An interesting February 2008 discussion of the tradeoffs of HY and other materials is here: http://www.defencetalk.com/forums/navy-maritime/steel-alloy-modern-cold-war-subs-7346/ : "I am wondering why in the newest American Seawolf Subs only HY-100 steel (Yield of 100,000 psi) is used, while there were rescue Subs in the 1960s (!) that already had HY-140 steel. Los-Angeles-Subs only have HY-80 steel alloys, what technichal reason is there to use not steel with higher yield?..."

Maraging?

See http://www.keytometals.com/page.aspx?ID=CheckArticle&site=kts&NM=99 . This paper is highly complex. Here is a conversion website for 1,000 pounds per square inch (ksi) and Mega Pascals (Mpa) http://www.convertunits.com/from/ksi/to/Mpa
Under sub-hearding "Medium-Alloy Hardenable Steels"
"There is another type of steel in this general class which is a medium-alloy quenched and tempered steel known as high-yield or HY 130/150. This type of steel is used for submarines, aerospace applications, and pressure vessels, and is normally available as plate. This steel has good notch toughness properties at 0°C and below. These types of steels have much lower carbon than the grades mentioned previously."
Under sub-heading "High-Nickel Maraging Steels" 
"This type of steel has relatively high nickel, and low carbon content. It obtains its high strength from a special heat treatment called maraging. These steels possess an extraordinary combination of ultra-high-strength and fracture toughness and at the same time are formable, weldable, and easy to heat treat. There are three basic types: the steels with 18% nickel, 20% nickel, and 25% nickel. These steels are available in sheet, forging billets, bars, strip, and plate. Some are available as tubing."

Pete's Comment - It seems HY steel (alloy) has toughness but is flexible enough to frequently experience the contractions and expansions of a submarine operating under different pressures-depths. The maraging process meanwhile provides very hard steel (alloy) but that steel is brittle. That steel is not flexible enough for multi-depth expansion and contraction. Maraging steel is particularly useful for tolerating rapid heat changes, making it useful in a submarine's engine but not for a submarine's hull.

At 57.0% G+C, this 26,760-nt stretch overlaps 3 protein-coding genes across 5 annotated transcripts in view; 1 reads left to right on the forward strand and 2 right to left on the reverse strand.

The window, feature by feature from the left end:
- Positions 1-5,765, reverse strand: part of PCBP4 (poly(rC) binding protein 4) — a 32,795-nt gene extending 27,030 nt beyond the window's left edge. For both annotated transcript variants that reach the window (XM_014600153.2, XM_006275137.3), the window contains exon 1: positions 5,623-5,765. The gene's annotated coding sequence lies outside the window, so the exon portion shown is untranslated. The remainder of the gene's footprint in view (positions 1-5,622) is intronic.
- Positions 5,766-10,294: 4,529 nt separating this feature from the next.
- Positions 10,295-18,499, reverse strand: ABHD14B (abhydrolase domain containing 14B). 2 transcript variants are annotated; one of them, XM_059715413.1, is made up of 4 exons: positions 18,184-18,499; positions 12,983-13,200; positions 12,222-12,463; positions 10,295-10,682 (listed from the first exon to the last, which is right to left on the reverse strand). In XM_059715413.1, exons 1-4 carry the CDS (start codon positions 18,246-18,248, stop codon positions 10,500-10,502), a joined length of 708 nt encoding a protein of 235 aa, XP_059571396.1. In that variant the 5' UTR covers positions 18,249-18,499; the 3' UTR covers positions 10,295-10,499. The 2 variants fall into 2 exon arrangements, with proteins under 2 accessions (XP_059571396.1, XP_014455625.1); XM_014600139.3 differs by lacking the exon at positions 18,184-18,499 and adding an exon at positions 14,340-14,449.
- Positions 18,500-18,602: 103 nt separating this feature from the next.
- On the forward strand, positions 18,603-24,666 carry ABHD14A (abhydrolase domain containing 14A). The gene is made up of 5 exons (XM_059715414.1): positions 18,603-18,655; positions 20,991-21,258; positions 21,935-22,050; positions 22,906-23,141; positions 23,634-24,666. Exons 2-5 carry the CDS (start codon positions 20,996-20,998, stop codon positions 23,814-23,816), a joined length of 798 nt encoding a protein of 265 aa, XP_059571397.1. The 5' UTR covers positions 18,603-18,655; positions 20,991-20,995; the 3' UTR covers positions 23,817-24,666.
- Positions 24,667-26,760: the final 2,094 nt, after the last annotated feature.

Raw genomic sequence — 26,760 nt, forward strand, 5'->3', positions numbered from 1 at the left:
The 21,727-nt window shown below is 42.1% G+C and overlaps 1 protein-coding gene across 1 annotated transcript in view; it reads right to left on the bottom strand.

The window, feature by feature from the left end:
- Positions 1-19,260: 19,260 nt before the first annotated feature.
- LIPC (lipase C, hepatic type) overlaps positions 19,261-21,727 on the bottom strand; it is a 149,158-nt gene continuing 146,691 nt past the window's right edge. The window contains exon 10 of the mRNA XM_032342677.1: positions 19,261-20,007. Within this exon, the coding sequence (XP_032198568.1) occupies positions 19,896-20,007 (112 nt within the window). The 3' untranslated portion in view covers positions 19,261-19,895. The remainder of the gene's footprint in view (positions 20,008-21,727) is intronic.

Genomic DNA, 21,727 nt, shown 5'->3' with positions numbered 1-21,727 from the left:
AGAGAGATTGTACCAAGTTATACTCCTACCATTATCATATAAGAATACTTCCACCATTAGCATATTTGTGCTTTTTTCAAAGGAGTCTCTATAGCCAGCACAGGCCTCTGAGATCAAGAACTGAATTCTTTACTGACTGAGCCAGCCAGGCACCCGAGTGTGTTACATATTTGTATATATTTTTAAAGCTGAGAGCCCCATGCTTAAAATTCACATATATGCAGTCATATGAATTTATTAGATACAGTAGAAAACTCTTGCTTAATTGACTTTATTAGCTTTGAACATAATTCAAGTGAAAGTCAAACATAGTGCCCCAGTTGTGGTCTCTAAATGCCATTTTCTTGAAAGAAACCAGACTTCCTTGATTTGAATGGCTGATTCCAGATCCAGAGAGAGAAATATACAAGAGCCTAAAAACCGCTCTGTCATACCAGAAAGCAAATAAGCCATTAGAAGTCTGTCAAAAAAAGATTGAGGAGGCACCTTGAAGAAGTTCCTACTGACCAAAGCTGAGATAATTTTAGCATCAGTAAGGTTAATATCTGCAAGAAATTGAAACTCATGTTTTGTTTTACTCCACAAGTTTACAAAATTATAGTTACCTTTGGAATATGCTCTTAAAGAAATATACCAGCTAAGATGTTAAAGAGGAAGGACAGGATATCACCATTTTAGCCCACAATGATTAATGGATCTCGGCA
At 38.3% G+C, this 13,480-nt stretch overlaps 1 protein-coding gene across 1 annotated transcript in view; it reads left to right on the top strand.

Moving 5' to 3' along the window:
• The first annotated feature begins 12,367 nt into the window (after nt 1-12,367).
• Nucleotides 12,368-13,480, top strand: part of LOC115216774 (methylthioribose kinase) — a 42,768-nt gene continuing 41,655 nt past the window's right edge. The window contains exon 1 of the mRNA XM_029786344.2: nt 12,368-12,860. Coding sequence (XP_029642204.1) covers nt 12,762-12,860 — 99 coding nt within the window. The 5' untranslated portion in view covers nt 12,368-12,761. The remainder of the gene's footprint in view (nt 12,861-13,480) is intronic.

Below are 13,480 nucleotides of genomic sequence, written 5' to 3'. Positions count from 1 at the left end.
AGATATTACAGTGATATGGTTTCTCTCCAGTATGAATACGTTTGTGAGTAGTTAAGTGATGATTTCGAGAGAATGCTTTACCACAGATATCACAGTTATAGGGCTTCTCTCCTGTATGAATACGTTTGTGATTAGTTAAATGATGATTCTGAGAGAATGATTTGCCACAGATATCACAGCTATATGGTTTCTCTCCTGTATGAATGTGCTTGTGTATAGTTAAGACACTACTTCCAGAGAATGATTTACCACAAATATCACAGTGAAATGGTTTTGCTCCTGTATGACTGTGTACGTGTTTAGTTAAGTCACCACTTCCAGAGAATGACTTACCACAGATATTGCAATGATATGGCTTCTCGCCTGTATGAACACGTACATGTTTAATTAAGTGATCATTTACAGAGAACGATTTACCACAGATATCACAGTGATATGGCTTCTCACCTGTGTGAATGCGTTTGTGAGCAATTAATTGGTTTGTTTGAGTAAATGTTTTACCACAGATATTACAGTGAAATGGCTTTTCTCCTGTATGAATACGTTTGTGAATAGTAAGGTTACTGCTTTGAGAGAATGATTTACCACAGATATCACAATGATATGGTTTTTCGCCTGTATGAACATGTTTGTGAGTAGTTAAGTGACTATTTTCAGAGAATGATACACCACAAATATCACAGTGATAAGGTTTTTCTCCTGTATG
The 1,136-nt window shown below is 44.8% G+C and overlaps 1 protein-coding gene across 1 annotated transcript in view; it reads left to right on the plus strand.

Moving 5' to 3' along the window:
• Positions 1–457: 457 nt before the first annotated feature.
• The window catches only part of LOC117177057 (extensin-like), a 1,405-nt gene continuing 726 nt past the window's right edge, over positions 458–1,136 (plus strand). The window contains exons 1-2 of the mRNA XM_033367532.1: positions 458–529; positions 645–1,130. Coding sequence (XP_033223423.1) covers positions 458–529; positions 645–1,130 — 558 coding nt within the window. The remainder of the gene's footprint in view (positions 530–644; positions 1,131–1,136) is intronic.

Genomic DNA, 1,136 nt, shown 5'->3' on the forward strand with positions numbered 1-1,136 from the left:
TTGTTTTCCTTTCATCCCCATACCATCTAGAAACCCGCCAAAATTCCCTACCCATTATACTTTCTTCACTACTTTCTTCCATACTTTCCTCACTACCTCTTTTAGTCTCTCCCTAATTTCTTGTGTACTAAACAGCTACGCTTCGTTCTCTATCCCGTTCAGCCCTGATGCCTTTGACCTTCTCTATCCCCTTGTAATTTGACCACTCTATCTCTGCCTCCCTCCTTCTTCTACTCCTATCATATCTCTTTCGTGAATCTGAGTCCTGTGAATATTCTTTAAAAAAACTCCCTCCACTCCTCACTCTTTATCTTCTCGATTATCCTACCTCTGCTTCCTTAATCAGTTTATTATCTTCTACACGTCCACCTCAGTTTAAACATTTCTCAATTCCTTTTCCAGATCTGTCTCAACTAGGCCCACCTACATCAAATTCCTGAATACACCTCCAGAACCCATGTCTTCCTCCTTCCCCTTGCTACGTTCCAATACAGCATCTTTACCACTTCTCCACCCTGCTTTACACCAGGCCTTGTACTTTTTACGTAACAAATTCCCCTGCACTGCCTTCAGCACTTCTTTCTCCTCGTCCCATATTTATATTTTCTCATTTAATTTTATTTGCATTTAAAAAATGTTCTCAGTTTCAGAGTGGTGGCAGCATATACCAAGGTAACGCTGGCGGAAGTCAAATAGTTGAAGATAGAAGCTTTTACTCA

Composite Use in Submarines

It seems that in parts of submarine exteriors, and I imagine even more so inside the sub, composities are increasingly used, to save weight and for other benefits. The pressure hulls may remain mainly HY steel or titanium (in some Russian subs?). Areas that heat up greatly may also remain steel.

A statement that probably applies more widely to other submarine makers and nuclear subs is  https://www.thyssenkrupp-marinesystems.com/en/composite-materials.html:


"Constant evolution of [TKMS-HDW subs] allowed for the intensified application of composites. Today for both HDW Class 212A and HDW Class 214 designs beside the traditional Glass-fibre Reinforced Plastics (GRP) also Carbon-Fibre Reinforced Plastics (CFRP) are used. These are used in particular when it comes to the design of large three-dimensional shapes or when outstanding transparency is required, e.g. to cover specific sonar windows."


Pete's Comment - This composite use over sonars may be to avoid steel obscuring too much of the sonar signal spectrum-spread. Also sonars are usually/always? outside the pressure hull - so steel to handle pressure is not required.

Pete

17 comments:

Anonymous said...

Happy new year Pete,
Nice article by the way about the steel, could you point out more info about the steel HY-100 and HY-80 as well as their difference with maraging steel
Harish

Peter Coates said...

Happy New Year Harish

More info on High Yield (HY) and Maraging is at http://www.keytometals.com/page.aspx?ID=CheckArticle&site=kts&NM=99 . I've now added portions to the Background section of my article. All very complex.

My very fairly simplistic Comment on HY vs Maraging difference is: